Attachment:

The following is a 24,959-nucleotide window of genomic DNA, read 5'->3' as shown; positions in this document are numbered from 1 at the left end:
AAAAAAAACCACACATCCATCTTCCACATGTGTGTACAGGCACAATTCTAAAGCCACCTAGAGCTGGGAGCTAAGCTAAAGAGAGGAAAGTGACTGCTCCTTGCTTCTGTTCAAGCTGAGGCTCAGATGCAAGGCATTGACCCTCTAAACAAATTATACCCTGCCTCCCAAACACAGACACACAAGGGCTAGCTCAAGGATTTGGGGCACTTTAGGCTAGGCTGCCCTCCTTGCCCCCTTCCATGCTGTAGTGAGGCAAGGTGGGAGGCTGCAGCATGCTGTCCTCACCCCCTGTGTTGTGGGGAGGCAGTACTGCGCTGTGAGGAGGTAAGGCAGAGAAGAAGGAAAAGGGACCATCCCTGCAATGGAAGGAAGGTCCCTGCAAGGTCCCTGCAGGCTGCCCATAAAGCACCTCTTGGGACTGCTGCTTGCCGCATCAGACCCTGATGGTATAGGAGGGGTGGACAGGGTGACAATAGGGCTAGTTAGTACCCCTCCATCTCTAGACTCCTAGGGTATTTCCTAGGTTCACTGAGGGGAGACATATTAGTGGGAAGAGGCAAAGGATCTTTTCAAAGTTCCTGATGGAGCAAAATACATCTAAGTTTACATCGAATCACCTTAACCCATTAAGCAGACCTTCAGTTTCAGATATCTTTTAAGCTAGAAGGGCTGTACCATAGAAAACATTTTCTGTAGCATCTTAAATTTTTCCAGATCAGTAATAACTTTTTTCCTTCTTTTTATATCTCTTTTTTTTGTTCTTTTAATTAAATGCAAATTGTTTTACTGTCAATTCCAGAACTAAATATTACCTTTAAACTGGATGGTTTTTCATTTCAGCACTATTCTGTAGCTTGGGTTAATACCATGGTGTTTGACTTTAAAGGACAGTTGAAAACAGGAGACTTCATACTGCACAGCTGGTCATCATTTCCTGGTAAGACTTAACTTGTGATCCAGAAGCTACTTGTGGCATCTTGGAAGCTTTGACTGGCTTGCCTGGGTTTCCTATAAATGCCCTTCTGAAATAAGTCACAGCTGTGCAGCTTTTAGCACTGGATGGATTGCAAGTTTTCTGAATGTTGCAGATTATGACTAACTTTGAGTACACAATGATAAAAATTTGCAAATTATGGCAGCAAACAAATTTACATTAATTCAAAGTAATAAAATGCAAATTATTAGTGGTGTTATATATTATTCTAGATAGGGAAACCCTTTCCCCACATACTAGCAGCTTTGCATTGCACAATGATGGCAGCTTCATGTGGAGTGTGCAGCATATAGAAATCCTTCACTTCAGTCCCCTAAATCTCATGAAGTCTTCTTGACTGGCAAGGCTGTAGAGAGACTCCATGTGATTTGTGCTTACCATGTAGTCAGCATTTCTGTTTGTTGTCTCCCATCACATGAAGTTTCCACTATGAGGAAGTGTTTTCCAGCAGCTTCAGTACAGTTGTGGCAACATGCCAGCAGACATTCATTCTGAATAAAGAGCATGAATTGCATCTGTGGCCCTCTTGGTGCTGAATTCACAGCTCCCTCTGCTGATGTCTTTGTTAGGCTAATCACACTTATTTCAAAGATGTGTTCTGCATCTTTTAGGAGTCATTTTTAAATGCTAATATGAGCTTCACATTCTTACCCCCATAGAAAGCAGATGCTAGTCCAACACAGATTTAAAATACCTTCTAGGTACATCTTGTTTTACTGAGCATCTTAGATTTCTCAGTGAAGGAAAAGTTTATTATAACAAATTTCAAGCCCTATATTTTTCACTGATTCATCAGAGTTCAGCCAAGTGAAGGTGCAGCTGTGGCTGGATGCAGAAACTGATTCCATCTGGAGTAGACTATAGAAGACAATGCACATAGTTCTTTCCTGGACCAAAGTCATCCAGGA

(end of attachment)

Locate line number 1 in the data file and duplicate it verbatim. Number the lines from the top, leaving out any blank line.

The following is a 24,959-nucleotide window of genomic DNA, read 5'->3' as shown; positions in this document are numbered from 1 at the left end: